A Profile of Lisa James
Balancing Action & Communication On Campus

Lisa James

Lisa James
Associate Vice President,
Facilities and Campus Services Cornell University

Lisa James has always benefitted from sports in her life to balance free time, academic studies, and professional development in the field of facility management. Lisa is the Associate Vice President, Facilities and Campus Services at Cornell University.

Real-life learning began for Lisa through a series of internships, focused on graphic design, which didn’t appeal to her.

Just prior to attending college, Lisa changed her major to architecture, as she was drawn to the built environment, and eventually began working in construction management for K12 school renovation projects, which she loved, but found herself investing hours driving from site to site in Upstate New York to towns like Binghamton and Liverpool.

When a facility management position, closer to home at Cornell University opened, Lisa took a leap of faith and decided to go for it, despite having not previously worked in higher education facilities management.

Lisa worked diligently for eleven years in Cornell’s Division of Student and Campus Life on their facilities team, managing areas supporting athletics, student centers, Greek Life, and the university health center.

“That was interesting and fun,” she said. Lisa was promoted to Director of Facilities, which also encompassed housing and dining, about a third of the campus in terms of square footage.

Having successfully executed her responsibilities within a division, Lisa emerged through a national search to earn the lofty role of Associate Vice President of Facilities Management. As an outcome of her promotion Lisa and her diverse team of groundskeepers, custodians, tradespeople, maintenance staff, waste, and recycling specialists, and the seven directors who manage these departments are responsible for more than 16 million square feet of the Cornell campus.

Dealing with overlapping and unrelated emergencies is part of everyday facility life on campus. At one point, a significant chilled water leak was unable to be located for hours. This crisis launched a challenging workday that stretched well into the evening and overlapped with temperatures ranging from 45 to below zero over a 2-day period. Add a power outage and you get the picture.

Lisa is focusing her attention on leveraging the power of technology to increase the efficiency and capacity of her team.

“We're trying to streamline some of our processes and material procurement. Our team already uses iPads to receive their work orders. We’re trying to figure out what the optimal level of data collection is required to inform us better regarding the level and type of maintenance that we're applying to assets,” she explained.

Along the way, Lisa has earned LEED accreditation. Somehow, she finds time to play soccer, basketball, volleyball, and golf while raising three kids ranging in age from 10 to 19 years old. Add scuba diving, hiking, white water rafting and Lisa resembles Superwoman.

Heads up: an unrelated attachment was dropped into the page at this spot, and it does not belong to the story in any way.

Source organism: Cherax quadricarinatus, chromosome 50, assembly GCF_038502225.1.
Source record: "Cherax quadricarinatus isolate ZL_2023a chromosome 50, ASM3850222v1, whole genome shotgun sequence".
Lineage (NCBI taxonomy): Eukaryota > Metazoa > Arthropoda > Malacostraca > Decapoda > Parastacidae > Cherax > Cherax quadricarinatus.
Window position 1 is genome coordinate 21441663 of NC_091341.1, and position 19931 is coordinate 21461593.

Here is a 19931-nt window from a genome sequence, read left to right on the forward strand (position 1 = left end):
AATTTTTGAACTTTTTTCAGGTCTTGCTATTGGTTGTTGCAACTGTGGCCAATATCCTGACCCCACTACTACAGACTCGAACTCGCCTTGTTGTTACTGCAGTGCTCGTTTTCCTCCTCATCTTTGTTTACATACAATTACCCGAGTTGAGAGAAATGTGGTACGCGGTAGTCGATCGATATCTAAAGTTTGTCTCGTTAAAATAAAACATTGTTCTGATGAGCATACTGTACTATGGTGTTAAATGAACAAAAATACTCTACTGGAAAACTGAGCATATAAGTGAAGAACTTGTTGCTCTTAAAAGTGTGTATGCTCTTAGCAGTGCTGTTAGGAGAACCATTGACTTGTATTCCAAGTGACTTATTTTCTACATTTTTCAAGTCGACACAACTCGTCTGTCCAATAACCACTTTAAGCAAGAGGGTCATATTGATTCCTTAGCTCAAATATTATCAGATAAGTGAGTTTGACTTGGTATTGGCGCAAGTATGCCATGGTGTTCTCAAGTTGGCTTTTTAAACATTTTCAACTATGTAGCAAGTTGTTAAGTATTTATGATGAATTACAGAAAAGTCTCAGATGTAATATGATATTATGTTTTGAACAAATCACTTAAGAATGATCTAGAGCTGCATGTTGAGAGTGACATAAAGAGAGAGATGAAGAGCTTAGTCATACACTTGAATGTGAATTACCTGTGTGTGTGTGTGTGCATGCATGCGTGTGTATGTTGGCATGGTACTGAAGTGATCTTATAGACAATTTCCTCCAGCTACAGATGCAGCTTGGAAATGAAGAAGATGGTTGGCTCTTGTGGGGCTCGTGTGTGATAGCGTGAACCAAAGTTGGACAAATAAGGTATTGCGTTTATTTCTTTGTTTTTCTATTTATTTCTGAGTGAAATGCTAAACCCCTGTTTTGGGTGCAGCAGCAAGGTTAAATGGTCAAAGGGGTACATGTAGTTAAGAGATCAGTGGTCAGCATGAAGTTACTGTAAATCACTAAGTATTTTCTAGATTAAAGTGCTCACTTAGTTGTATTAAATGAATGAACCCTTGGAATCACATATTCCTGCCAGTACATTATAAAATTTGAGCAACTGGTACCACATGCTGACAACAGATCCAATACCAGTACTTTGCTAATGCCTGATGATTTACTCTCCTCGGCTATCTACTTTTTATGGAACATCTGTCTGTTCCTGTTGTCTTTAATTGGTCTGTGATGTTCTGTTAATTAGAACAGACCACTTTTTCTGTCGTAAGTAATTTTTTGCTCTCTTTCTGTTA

While campus life tends to be cyclical, helping students is often challenging.  New relationships emerge in the mix every semester as well as a wide variety of different tasks and projects.

“We’re always working short-staffed, so I’m constantly advocating for increased funding and staff,” she said. “I’m thinking about how I can improve my ability to address cultural shifts, and how to improve my communication skills with senior executives. Gearing up for those big conversations is important. I must think strategically about shifting communications among groups and the layers in between. I'm focused on making my team more efficient with the resources we have.”

Fortunately, Lisa is active in APPA for networking and discussing best practices and sharing stories from the front lines of higher education facility management. Lisa recently become involved in the Higher Education Facilities Forum.

“I do find networking with peers at other institutions to provide a huge amount of benefit. We joked a few times at the conference that if we don't even solve anything, we did enjoy just a little bit of therapy understanding that we're not in it alone and we have similar challenges,” she said.

Earlier in her career when she was working in construction, Lisa often found herself in the position of being the only young female on construction sites, where she was responsible for coordinating hundreds of men in the field. Some would say to her, “Is there anyone else here?” when seeking answers to construction related issues. She became used to re-establishing herself on every job site.

“I kind of let it roll off my back like a duck. I didn't let these situations bother me. I was confident in my abilities,” she said. “My advice to women considering a career in construction or facility management is to establish confidence in your skills and let everything else roll off your back.”


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